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Beethoven: Violin Sonatas, Op. 30 Nos 1-3

Christian Tetzlaff (violin), Lars Vogt (piano) (Ondine)

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Violin Sonatas, Op. 30 Nos 1-3
Christian Tetzlaff (violin), Lars Vogt (piano)
Ondine ODE 1392-2   70:52 mins


The most famous of these three sonatas is the turbulent and grandly conceived middle one, in Beethoven’s characteristically dramatic key of C minor. But if the outer works of the set are less ambitious in scope, they are no less strikingly individual. The A major Sonata, Op. 30 No. 1 originally had a finale in whirlwind tarantella rhythm, but Beethoven eventually transferred it to the hastily composed Kreutzer Sonata, Op. 47, and in its place wrote a set of variations on a gentle theme more in keeping with the sonata’s intimate and lyrical nature; while Op. 30 No. 3 constantly surprises with the wit of its invention.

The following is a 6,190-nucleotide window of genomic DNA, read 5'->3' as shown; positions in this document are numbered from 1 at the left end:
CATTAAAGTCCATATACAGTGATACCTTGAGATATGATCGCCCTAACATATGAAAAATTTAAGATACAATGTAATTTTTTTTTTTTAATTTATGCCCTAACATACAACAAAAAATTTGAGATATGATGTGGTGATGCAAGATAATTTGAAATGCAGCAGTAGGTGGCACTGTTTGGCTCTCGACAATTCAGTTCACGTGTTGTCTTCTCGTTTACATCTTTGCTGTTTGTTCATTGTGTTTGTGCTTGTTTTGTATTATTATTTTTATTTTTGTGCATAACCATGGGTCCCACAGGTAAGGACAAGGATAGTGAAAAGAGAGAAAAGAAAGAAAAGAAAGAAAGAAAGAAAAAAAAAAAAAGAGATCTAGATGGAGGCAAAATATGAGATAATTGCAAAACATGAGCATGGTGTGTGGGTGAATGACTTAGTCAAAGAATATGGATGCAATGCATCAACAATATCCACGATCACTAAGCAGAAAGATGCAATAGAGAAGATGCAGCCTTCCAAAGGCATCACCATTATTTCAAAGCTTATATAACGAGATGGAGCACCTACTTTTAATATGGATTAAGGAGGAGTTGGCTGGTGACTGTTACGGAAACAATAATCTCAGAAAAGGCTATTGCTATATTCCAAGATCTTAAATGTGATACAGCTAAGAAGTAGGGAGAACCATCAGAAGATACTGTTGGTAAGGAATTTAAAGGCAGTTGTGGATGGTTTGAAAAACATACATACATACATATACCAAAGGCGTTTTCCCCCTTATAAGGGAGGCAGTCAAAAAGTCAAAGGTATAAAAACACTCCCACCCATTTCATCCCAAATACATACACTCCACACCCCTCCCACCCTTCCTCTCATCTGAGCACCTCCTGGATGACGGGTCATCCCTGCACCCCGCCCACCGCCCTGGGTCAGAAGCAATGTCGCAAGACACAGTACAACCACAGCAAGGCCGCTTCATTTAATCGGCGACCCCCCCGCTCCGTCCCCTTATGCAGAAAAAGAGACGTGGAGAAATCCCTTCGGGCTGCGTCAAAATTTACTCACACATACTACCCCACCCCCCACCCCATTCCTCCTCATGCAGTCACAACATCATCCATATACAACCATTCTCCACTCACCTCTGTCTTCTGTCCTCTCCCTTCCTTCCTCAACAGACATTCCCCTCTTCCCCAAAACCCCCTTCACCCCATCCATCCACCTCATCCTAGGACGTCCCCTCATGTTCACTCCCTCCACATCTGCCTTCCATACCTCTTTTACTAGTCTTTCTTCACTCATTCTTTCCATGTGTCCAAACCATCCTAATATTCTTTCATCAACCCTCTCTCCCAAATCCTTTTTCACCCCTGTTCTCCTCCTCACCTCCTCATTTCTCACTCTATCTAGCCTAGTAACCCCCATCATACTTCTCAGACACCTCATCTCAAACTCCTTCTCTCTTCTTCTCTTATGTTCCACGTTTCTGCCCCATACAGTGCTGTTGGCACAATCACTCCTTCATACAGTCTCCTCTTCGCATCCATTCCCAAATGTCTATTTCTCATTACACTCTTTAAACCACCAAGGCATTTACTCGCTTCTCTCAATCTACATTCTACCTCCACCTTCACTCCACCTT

Christian Tetzlaff and Lars Vogt make a formidable team: technically right at the top of their game (Tetzlaff’s bow control is phenomenal), and yet at the same time always managing to convey the notion of taking risks. Their tempos tend to be on the quick side – perhaps too much so in the A major Sonata’s concluding variations, which could do with a touch more grace and elegance; and in the opening movement of the C minor work, which, for all its Allegro con brio marking, really ought to give the impression of four beats to the bar, rather than two. But no one wants their Beethoven to sound comfortable, and the bold originality of these pieces, which stand on the cusp of his innovative middle period style (the Eroica Symphony was to come in the following year) is everywhere in evidence.


Misha Donat